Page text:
The report centered on nine areas (outlined below) where deficiencies or lack of preparedness adversely affected hospitals' ability to keep up with demands. They offer valuable lessons from which any hospital can (and should) learn.

Availability and Medical Readiness of Shelter Facilities
Typically, communities and residents have five to seven days to prepare for an impending hurricane. With Harvey, that time was cut to less than 50 hours, which meant many communities were not ready to manage the storm’s effects once it hit.

Inappropriate Reliance on Hospitals as Shelters and Evacuation Sites
Because there were not enough emergency shelters available when Hurricane Harvey made landfall, residents sought refuge in hospitals, despite not requiring acute medical attention.

Availability of Adequate Security
Some hospitals did not have enough armed personnel to protect the facility, while others struggled with housing and feeding sequestered security teams in addition to their patients and individuals seeking shelter.

Timely Delivery of Needed Supplies
Many hospitals reported needing more help getting resources and supplies delivered during the storm and afterward to replenish dwindling stockpiles.

Access to Dialysis Services
Individuals with end-stage renal disease found that shelters were not equipped to provide dialysis. As a result, these patients sought dialysis in hospitals.

Communication
Several hospitals experienced communication failures during and after the storm.

Effective Use of Volunteers
Texas hospitals expressed challenges with using volunteer resources effectively and efficiently.

Support Services for Hospital Employees, Including Behavioral Health and Emotional Support
Hospital staff began to experience emotional strain as the storm lingered. Many rode out the storm in the hospital separated from their families while others had to juggle family and work responsibilities. Some facilities engaged chaplains and social workers to help their employees manage the stress.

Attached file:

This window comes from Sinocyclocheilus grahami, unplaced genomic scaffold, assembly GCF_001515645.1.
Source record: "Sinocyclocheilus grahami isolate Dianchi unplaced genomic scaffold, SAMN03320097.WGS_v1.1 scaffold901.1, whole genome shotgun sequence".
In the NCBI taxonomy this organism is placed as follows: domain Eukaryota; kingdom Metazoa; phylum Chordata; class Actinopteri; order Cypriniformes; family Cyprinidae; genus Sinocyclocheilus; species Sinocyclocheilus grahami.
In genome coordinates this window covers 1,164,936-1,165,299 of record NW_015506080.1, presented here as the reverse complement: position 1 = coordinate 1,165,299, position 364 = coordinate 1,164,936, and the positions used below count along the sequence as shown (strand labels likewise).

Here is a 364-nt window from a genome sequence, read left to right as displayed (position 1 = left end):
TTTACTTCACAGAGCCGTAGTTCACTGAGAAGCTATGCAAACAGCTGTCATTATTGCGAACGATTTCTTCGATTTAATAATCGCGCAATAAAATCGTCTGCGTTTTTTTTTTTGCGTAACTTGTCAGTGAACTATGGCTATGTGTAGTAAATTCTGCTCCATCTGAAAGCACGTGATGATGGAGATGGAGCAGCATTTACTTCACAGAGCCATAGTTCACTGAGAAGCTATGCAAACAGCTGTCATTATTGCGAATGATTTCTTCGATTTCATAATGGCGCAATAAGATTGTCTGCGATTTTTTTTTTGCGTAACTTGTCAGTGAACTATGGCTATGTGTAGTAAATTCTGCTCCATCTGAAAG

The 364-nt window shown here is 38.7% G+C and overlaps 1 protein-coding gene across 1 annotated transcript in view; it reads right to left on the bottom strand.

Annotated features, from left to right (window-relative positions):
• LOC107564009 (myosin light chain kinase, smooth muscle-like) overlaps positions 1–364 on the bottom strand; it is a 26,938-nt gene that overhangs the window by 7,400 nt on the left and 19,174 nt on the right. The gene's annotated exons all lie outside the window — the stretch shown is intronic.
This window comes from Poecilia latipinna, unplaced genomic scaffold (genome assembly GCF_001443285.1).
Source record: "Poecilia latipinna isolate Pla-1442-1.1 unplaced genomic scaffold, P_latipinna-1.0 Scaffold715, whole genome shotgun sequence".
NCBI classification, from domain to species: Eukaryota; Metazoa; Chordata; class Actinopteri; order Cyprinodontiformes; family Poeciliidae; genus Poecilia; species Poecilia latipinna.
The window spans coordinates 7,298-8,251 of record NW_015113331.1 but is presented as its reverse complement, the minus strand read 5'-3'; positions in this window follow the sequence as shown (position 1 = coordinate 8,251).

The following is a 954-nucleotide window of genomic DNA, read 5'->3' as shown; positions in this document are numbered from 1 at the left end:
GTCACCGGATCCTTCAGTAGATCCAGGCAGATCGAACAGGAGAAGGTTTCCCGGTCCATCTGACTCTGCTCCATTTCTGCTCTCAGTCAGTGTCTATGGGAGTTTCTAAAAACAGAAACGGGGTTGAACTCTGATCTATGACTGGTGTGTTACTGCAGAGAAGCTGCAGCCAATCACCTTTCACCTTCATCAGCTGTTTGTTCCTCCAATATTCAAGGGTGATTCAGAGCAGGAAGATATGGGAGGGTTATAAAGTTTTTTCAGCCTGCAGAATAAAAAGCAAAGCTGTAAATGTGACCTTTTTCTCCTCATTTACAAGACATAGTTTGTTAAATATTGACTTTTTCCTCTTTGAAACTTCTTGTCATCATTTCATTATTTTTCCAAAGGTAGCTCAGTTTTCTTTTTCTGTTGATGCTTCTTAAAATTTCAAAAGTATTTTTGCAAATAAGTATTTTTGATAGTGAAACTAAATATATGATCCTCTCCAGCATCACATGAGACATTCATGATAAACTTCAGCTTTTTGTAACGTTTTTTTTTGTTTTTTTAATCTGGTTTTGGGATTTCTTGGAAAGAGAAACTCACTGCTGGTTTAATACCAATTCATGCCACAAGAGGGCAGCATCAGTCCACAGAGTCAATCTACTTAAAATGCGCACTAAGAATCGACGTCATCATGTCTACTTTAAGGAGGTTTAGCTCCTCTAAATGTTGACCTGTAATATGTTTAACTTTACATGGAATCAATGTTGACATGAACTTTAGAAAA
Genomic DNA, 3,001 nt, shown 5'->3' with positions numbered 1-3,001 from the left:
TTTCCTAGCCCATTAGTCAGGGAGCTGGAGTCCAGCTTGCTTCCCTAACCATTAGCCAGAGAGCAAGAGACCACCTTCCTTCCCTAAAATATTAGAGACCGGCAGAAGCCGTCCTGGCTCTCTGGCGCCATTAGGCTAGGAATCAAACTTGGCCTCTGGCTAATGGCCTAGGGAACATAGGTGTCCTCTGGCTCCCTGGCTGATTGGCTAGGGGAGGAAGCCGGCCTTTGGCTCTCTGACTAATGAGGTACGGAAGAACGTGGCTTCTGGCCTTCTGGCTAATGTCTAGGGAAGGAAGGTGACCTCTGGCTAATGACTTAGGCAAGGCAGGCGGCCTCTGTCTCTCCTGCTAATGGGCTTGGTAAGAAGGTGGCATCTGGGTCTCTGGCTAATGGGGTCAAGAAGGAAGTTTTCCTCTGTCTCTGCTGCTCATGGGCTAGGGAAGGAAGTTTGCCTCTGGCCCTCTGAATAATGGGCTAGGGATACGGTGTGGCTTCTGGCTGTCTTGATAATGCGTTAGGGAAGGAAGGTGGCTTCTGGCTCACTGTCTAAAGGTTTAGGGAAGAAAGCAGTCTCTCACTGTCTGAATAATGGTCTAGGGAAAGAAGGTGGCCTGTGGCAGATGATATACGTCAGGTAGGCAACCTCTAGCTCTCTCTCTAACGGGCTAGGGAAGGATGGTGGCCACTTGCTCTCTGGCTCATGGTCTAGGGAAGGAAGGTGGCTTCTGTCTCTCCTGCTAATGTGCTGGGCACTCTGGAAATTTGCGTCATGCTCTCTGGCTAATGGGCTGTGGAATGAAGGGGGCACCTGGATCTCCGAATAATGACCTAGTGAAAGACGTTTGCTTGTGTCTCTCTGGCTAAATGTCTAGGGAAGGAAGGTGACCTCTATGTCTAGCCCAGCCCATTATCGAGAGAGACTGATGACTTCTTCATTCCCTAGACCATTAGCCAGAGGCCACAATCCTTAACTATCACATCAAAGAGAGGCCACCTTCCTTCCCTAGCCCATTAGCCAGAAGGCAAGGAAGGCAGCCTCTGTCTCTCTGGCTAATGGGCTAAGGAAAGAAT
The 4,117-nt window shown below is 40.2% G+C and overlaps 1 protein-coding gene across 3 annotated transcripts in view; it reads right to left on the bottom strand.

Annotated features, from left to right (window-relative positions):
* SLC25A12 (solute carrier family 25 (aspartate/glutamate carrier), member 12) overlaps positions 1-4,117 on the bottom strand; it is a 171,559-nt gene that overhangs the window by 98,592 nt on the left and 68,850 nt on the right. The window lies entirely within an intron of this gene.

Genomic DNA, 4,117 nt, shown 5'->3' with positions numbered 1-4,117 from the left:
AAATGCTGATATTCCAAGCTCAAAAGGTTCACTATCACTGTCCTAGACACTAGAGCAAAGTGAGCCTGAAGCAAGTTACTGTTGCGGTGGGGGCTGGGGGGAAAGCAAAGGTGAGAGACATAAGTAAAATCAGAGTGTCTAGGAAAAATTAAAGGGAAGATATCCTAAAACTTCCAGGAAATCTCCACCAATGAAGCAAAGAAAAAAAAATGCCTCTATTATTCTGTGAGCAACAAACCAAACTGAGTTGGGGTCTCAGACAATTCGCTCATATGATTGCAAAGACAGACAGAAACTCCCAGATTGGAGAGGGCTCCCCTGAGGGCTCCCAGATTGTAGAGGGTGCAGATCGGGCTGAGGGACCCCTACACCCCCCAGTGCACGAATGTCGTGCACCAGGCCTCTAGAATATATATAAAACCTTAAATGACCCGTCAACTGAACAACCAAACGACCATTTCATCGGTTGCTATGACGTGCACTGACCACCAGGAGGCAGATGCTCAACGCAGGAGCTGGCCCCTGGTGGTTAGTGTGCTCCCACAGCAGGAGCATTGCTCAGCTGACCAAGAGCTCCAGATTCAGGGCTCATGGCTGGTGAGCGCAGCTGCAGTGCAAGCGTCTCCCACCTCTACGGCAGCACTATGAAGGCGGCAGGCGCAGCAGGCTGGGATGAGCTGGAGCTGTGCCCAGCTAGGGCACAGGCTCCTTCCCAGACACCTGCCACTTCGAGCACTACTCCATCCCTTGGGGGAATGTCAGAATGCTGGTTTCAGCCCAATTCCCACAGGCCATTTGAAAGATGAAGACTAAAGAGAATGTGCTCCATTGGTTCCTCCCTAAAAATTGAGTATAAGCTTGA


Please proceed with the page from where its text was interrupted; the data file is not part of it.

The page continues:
Coordination of Transfers and Fatality Management
During Hurricane Harvey, some at-risk patients had to be transferred to hospitals outside of the impacted areas. Coordinating these transfers and minimizing the negative emotional impact proved difficult.

Hospitals also acknowledged having difficulty managing fatalities. Some reached maximum storage capacity and others had unidentified individuals dropped off by search and rescue teams.

SCP Disaster Assistance Response Team

Hospitals that partner with Schumacher have an advocate in times of distress thanks to our Disaster Assistance Response Team (DART) program, which delivers additional support to the facilities, providers, and communities we serve.

DART has stepped up on several occasions to relieve hospitals during and after disasters. For example, SCP physicians traveled to disaster sites during Hurricanes Katrina, Rita, Ike, Gustav, Harvey, and Irma and successfully staffed and treated devastated communities.

We include the following services as part of our disaster response:

  • Recruit providers from noncritical areas to relieve physicians in affected hospitals;
  • Maintain active files ready for emergency credentialing support at a facility;
  • Arrange and pay for transportation and lodging at the disaster site;
  • Provide annual disaster response training and updates, including CME;
  • Cover all issues and activities related to the provision of malpractice coverage for the facility, cost of travel, credentials, and lodging;
  • Coordinate Disaster Team activation, communication, and coordination with the facility;
  • Provide ID badges for clearance into disaster areas.

Conclusion

As a hospital administrator, staff member, or physician, you have precious little time to think once a hurricane is bearing down, which is why it is so vital to be well-prepared ahead of time. We hope you found the tips included in this post to be helpful in making those plans. Remember the adage: An ounce of prevention is worth a pound of cure. It’s always best to be prepared.

If you would also like to learn more about our DART program and how it can assist your facility, please contact us.